7. kjyost

    kjyost May 4, 2008 Manitoba (Canada)

    WY1272 makes a nice Barleywine. (OMG, a US strain!)
  8. JackHorzempa

    JackHorzempa Dec 15, 2005 Pennsylvania

    I should first state that I have never made a Barleywine. If I were to make a Barleywine, the yeast I would use would be Danstar Nottingham (two packets).

    The OP made mention of 1469. I made a Bitter using this yeast last spring. That yeast is indeed highly attenuating; I had an Apparent Attenuation of 88% for that batch. I enjoyed the fruity esters that yeast produced and I will use it again to make a Bitter Ale but that yeast is a beast!

    The only clarifier I use in the making of my beers is adding rehydrated Irish Moss to the kettle with 15 minutes remaining in the boil. I am personally satisfied with this ‘method’ in the making of my homebrewed beers.

    Good luck with your Barleywine!

  9. wspscott

    wspscott May 25, 2006 Kentucky

    Based on Wyeast's description, I think you might be pushing the alcohol limit, but might work if you watch your temps. I can't imagine you would need finings if you are going to age for a year, but I have never used this yeast.

    Are you thinking english C80 and pale chocolate malts? I have noticed a definite difference the couple of times I have used english caramel malts vs. american caramel malts in APA/IPAs.

    Last, are you planning on leaving it on the oak the whole time? Since you mention age 2 different times, I suspect not.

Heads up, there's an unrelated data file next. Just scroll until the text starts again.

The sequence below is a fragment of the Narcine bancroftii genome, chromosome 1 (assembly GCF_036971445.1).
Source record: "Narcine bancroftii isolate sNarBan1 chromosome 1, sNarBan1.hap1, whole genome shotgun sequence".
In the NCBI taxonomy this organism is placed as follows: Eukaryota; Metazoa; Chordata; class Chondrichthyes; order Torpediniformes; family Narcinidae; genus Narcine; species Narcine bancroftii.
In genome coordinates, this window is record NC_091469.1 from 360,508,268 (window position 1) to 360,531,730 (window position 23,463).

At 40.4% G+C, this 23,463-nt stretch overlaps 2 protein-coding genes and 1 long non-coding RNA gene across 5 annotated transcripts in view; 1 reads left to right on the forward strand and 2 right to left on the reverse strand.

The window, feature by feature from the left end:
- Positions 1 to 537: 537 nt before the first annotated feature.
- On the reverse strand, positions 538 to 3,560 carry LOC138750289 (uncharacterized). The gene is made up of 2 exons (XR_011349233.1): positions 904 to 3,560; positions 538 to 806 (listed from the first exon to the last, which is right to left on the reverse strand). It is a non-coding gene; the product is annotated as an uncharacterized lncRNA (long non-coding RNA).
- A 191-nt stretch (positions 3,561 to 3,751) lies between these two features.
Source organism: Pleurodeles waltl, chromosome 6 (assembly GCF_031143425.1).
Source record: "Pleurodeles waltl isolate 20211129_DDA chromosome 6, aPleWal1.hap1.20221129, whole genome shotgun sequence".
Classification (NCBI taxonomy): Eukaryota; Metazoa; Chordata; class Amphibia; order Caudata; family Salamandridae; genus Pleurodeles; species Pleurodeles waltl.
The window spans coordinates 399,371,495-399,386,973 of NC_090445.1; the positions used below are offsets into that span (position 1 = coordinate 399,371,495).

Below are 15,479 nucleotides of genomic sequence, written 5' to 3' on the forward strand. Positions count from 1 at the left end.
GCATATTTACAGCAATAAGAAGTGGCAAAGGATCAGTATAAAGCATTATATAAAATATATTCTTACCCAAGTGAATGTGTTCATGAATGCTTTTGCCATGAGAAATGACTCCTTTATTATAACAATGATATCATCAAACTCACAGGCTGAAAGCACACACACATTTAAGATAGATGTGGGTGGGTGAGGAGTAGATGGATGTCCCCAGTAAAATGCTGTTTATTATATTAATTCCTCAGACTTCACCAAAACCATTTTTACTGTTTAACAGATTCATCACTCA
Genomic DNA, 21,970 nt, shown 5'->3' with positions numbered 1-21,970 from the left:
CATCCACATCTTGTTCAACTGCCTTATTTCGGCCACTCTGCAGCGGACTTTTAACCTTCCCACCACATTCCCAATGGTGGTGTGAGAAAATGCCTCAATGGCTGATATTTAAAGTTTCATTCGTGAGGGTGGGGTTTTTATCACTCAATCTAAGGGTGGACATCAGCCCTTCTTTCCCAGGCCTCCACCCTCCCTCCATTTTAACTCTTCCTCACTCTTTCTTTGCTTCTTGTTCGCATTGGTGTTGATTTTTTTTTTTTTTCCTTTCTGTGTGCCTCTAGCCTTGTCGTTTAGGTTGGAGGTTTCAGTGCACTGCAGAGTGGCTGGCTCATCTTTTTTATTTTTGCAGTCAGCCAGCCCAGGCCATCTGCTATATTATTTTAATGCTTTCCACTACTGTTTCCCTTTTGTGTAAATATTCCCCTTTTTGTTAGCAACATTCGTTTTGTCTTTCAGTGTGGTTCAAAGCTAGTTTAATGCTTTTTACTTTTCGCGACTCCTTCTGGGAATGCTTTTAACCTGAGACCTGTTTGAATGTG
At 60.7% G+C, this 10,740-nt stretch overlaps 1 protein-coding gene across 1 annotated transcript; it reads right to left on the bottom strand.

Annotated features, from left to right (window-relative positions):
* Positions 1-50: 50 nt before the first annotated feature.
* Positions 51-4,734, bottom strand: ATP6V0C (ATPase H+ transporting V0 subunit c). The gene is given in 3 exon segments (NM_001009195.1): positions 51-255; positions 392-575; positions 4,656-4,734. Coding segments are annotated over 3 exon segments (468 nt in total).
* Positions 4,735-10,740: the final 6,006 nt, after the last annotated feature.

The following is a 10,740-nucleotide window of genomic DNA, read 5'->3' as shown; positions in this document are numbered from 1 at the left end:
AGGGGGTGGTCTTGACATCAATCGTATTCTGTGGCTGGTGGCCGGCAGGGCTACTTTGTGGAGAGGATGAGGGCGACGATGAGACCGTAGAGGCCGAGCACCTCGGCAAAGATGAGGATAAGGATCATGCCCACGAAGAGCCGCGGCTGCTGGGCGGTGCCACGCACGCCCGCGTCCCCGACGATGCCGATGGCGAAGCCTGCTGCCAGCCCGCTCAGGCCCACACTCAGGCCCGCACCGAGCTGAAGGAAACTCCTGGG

10. dbc5

    dbc5 Jun 18, 2009 Arizona
    Beer Trader

    I brewed a big English barleywine recently with WY1968. Despite WY claiming a maximum alcohol tolerance of 9%, this beer went to 11%. I think this yeast makes a great choice for the style.
    NiceFly likes this.
  11. BedetheVenerable

    BedetheVenerable Sep 5, 2008 Missouri

    Thanks all! As to the questions, the torrified wheat is in there mostly because it was in the original recipe (a big, ballsy English brown from North Yorkshire), and I'm basically taking that recipe times about 1.5x. Should I leave it out? To those of you who recommended Wyeast 1968, I LOVE that strain, but was a bit concerned about using it, since I was hoping for a final abv between 9-9.5 and Wyeast says it can only go up to 9%. It's good to see that some of you have pushed it a bit beyond that; how low do you think I should mash if I use that yeast? 151-152 ish? In terms of aging, I figured I'd probably pitch 3 (125ml) smack-packs into a 3 gallon batch (i.e. pretty big cell count), let it go in primary for 3-4 weeks, rack onto the oak for secondary fermentation (insert time here, as I've never oak-aged before) and then bottle, doing most of the aging in the bottles. Any advice here? And, as to the use of domestic vs. English crystal, I'm a FIRM believer in English crystal/roast/etc malts for most of my English styles...can't get enough of that stuff :)
  12. thedarkestlord

    thedarkestlord Jan 13, 2013 Illinois

    I've fermented with 1968 to 15+% and been fine, it is a VERY durable yeast. Just make a proper starter and it will be fine . I would even mash a little higher if I were you as with my experience ( 20+ times ) with this strain is it tends to dry the shit out of the beer at lower mash temps.
  13. luisfrancisco

    luisfrancisco Dec 1, 2009 Mexico
    Subscriber Beer Trader

    I used WLP099 for a similar strength Barleywine, left it aging for 18 months, and won a gold medal at a competition.